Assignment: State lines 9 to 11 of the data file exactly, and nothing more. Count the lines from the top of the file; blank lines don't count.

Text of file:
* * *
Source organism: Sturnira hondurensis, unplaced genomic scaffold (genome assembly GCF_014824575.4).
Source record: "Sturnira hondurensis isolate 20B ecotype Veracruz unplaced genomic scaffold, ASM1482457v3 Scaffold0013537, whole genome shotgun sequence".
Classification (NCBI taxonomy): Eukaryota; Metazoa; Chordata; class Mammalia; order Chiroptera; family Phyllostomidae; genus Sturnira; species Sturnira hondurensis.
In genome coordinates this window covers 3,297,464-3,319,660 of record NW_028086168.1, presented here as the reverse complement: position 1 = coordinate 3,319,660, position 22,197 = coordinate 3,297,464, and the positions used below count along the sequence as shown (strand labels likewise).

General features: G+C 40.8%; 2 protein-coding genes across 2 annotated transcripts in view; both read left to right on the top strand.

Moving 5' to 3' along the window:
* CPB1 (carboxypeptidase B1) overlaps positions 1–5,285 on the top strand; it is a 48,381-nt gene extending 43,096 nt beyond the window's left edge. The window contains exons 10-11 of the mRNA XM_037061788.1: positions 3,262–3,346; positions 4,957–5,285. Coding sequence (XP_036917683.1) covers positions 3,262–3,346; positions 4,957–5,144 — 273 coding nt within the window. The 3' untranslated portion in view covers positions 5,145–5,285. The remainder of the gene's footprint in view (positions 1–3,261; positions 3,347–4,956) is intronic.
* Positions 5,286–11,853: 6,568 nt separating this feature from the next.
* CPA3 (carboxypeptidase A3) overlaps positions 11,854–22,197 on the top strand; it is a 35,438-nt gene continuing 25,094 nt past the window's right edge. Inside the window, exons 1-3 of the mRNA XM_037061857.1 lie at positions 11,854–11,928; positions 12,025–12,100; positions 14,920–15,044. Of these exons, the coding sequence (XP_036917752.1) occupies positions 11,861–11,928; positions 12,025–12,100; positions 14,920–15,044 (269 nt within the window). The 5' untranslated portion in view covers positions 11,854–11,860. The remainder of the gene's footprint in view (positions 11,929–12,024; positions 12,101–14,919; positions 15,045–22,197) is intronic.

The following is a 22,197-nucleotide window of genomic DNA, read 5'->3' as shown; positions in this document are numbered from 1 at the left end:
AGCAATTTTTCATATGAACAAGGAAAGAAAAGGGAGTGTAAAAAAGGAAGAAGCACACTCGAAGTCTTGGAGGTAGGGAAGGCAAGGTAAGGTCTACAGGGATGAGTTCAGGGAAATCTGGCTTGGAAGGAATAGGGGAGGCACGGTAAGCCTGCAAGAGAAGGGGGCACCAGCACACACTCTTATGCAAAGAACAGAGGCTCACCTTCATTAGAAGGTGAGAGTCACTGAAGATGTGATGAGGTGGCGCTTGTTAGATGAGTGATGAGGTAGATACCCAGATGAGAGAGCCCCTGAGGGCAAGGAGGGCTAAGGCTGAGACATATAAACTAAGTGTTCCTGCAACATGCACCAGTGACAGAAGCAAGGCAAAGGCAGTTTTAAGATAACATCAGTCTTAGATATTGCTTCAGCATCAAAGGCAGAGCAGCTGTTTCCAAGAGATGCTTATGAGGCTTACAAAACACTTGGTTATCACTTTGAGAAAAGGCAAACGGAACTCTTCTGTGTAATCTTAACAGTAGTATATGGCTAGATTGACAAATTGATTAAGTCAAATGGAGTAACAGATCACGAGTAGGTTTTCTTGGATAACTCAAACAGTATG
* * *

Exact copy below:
* CPA3 (carboxypeptidase A3) overlaps positions 11,854–22,197 on the top strand; it is a 35,438-nt gene continuing 25,094 nt past the window's right edge. Inside the window, exons 1-3 of the mRNA XM_037061857.1 lie at positions 11,854–11,928; positions 12,025–12,100; positions 14,920–15,044. Of these exons, the coding sequence (XP_036917752.1) occupies positions 11,861–11,928; positions 12,025–12,100; positions 14,920–15,044 (269 nt within the window). The 5' untranslated portion in view covers positions 11,854–11,860. The remainder of the gene's footprint in view (positions 11,929–12,024; positions 12,101–14,919; positions 15,045–22,197) is intronic.

The following is a 22,197-nucleotide window of genomic DNA, read 5'->3' as shown; positions in this document are numbered from 1 at the left end:
AGCAATTTTTCATATGAACAAGGAAAGAAAAGGGAGTGTAAAAAAGGAAGAAGCACACTCGAAGTCTTGGAGGTAGGGAAGGCAAGGTAAGGTCTACAGGGATGAGTTCAGGGAAATCTGGCTTGGAAGGAATAGGGGAGGCACGGTAAGCCTGCAAGAGAAGGGGGCACCAGCACACACTCTTATGCAAAGAACAGAGGCTCACCTTCATTAGAAGGTGAGAGTCACTGAAGATGTGATGAGGTGGCGCTTGTTAGATGAGTGATGAGGTAGATACCCAGATGAGAGAGCCCCTGAGGGCAAGGAGGGCTAAGGCTGAGACATATAAACTAAGTGTTCCTGCAACATGCACCAGTGACAGAAGCAAGGCAAAGGCAGTTTTAAGATAACATCAGTCTTAGATATTGCTTCAGCATCAAAGGCAGAGCAGCTGTTTCCAAGAGATGCTTATGAGGCTTACAAAACACTTGGTTATCACTTTGAGAAAAGGCAAACGGAACTCTTCTGTGTAATCTTAACAGTAGTATATGGCTAGATTGACAAATTGATTAAGTCAAATGGAGTAACAGATCACGAGTAGGTTTTCTTGGATAACTCAAACAGTATG